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The energy rating of an appliance tells you how efficient it is. You may see stickers that have a tower of letters with the more efficient ones labeled A, A+, and less efficient ones as C or D. They tell you how much of the energy you supply is used usefully. For example, you may supply a kettle with 100J of energy of which 15J is used to heat up the water. The other 85J may be used as sound or for heating the surroundings in other words wasted. Another kettle might also be supplied 100J from which it might use 90J to heat up the water. As you can see the latter uses the energy more efficiently and so will have a higher energy rating. Energy rating can also be thought of as power since power tells you the rate of energy transfer.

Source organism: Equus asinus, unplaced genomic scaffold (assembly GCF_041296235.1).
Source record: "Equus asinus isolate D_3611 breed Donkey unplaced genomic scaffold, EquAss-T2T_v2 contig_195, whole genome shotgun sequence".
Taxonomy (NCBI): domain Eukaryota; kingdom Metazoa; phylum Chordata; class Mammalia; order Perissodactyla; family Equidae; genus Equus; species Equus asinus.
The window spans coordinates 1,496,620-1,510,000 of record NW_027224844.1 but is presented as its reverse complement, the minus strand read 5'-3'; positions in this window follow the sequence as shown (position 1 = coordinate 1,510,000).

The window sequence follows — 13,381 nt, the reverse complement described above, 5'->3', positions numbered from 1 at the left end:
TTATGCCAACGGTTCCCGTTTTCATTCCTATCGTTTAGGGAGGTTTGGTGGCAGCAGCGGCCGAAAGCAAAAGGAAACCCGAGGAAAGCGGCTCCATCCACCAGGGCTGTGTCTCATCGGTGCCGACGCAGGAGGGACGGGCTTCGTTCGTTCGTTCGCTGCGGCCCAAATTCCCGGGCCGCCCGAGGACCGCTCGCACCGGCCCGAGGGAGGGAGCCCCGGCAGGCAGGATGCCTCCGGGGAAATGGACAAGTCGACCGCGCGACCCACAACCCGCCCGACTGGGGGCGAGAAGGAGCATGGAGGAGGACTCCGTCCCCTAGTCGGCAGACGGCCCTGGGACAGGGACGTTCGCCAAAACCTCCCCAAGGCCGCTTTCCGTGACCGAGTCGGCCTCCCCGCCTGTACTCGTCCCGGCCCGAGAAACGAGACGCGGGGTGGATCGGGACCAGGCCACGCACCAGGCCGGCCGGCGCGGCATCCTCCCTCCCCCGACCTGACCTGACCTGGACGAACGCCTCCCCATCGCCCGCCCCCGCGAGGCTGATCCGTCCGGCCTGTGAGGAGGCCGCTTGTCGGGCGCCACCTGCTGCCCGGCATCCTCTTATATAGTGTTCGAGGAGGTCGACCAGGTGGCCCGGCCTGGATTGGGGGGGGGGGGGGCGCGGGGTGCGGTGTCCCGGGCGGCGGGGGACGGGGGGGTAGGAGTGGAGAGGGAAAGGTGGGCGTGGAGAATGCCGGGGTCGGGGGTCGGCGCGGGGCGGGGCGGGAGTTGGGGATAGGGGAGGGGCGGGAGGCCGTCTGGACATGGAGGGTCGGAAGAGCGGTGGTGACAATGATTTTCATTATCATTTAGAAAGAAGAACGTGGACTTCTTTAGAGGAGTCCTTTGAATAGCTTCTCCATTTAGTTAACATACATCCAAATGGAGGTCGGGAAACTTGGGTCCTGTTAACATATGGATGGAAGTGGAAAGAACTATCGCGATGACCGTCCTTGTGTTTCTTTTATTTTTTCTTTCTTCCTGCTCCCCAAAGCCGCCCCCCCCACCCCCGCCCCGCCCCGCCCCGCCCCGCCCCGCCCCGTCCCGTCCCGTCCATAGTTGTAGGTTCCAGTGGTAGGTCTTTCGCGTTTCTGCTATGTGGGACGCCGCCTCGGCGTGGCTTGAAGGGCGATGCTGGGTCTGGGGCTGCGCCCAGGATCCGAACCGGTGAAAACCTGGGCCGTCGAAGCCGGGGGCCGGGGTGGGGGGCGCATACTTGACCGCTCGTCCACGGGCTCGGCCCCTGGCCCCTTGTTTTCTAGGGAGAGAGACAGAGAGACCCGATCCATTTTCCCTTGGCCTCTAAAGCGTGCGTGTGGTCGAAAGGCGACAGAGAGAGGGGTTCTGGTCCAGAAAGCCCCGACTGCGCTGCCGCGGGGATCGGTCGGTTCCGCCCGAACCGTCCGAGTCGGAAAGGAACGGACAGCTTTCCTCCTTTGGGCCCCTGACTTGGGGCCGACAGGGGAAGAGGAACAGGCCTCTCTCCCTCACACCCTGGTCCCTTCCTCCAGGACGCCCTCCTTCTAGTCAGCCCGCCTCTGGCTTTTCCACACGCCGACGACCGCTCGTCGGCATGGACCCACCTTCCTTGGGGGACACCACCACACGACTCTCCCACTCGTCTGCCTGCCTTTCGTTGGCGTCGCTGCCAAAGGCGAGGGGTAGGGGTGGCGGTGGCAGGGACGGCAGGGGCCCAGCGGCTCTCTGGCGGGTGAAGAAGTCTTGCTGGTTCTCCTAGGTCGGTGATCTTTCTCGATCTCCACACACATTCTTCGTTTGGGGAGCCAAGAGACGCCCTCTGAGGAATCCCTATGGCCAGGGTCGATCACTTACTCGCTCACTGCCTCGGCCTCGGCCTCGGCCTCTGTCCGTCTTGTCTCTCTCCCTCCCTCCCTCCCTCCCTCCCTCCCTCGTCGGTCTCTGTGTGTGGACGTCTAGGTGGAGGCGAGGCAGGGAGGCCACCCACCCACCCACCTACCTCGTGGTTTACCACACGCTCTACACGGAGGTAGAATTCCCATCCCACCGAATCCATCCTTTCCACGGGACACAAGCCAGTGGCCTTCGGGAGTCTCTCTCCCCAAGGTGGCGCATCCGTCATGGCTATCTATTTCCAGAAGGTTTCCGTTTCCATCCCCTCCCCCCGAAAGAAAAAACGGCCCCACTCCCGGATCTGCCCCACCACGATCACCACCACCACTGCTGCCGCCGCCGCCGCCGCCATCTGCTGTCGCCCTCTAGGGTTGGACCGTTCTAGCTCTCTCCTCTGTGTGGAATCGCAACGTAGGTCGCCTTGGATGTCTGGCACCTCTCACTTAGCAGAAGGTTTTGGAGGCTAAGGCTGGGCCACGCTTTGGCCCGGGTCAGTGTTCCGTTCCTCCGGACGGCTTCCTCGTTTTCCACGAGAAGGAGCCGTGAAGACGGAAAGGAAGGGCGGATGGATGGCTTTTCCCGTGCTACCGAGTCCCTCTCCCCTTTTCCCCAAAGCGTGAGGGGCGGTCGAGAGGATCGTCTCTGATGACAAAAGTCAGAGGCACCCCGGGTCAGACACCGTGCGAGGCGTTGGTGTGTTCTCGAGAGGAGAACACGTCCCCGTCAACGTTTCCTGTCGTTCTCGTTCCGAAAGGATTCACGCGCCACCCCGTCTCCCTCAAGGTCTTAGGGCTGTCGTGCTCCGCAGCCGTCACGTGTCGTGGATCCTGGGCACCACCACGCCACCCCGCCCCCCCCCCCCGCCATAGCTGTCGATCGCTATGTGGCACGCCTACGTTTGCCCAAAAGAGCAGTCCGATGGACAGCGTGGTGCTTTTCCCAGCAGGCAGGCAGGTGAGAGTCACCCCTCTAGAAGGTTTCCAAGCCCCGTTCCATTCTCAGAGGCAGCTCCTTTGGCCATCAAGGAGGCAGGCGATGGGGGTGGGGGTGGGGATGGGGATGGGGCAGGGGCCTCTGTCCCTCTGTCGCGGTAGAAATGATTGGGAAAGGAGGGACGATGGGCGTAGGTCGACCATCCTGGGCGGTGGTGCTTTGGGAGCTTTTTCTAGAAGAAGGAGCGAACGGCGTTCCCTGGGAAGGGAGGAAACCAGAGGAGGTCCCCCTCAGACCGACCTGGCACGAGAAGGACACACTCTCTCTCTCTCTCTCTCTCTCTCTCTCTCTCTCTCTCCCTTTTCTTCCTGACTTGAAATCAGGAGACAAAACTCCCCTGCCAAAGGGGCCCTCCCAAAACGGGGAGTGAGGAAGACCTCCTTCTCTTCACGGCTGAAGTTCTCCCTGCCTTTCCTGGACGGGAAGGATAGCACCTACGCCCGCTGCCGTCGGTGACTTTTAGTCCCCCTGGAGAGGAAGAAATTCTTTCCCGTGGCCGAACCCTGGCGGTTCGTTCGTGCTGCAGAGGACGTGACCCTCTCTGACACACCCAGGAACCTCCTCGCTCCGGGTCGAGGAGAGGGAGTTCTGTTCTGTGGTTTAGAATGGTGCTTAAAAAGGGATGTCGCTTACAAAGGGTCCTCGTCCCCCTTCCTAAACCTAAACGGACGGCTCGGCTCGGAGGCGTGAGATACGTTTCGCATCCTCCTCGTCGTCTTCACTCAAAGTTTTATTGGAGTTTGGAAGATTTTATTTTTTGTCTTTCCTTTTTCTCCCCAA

You can use this formula to estimate an appliance's energy use: (Wattage × Hours Used Per Day) ÷ 1000 = Daily Kilowatt-hour (kWh) consumption 1 kilowatt (kW) = 1,000 Watts Multiply this by the number of days you use the appliance during the year for the annual consumption. You can then calculate the annual cost to run an appliance by multiplying the kWh per year by your local utility's rate per kWh consumed.